A month after experiencing catastrophic devastation due to Hurricane Maria, Puerto Rico is still struggling to recover. With 48 percent of cell sites still out of service, residents and officials struggle to communicate across the island. To help get customers connected again, AT&T deployed its Flying Cell on Wings (COW) for the first time.

The Flying COW is an LTE-connected done that provides data, voice, and text services to customers while AT&T works to restore its network. The drone, which flies at 200 feet above ground, can provide wireless connectivity in an up to 40-square-mile area. Compared to other temporary cell sites, Flying COW has a larger coverage range and is better suited for remote areas, according to AT&T.

In terms of how it works, the drone carries a small cell and antennas and is connected to the ground via a thin tether. The tether provides a secure data connection via fiber and supplies power to the drone. This gives the drone essentially unlimited flight time.

The drone’s tether is visible midflight. (Photos: AT&T)

In a blog post, AT&T noted that the LTE-connected drones hold potential applications for FirstNet subscribers.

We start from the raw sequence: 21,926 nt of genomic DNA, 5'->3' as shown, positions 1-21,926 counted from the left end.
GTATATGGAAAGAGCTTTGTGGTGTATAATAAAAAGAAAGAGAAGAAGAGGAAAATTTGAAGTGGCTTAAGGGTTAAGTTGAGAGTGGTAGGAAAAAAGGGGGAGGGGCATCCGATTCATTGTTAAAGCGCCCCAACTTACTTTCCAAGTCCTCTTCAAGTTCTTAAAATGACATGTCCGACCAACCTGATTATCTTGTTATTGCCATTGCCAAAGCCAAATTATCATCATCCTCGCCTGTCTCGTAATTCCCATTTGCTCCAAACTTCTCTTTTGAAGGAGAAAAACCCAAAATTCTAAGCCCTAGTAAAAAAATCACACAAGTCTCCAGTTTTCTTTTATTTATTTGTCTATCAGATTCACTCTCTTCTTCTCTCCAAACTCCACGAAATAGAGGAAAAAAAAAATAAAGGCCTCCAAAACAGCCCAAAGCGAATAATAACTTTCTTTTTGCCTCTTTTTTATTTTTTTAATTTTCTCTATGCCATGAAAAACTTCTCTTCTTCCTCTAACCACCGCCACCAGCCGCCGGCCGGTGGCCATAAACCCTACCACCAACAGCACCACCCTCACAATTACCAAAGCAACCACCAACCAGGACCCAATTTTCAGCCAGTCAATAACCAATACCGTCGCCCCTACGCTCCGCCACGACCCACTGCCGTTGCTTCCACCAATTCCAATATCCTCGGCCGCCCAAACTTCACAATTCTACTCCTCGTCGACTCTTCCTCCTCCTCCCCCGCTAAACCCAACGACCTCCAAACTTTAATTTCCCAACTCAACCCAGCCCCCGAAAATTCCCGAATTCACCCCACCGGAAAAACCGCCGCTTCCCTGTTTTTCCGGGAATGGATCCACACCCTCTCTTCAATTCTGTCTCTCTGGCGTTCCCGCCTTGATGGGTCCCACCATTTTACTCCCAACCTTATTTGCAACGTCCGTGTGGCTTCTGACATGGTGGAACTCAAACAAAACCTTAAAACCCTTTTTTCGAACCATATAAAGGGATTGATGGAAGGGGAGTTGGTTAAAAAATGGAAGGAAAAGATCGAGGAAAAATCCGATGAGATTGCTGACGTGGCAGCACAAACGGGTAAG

“Exploring the capabilities of this technology in the wake of Hurricane Maria’s devastation will help temporarily restore connectivity and assess how first responders can use the drone in the future,” AT&T said in a blog post.

The drone is deployed in the San Juan area, but AT&T plans to move the drone around the island to support additional areas, including the military hospital at Manati Coliseum. In addition to the drone, AT&T is placing portable satellite units at the bases of cell towers in areas where cell services are not yet restored.

The Flying COW was originally introduced by AT&T in February 2017, when its drone team announced the first successful live flight of an LTE-connected drone.

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Kate Polit
Kate Polit
Kate Polit is MeriTalk SLG's Assistant Copy & Production Editor, covering Cybersecurity, Education, Homeland Security, Veterans Affairs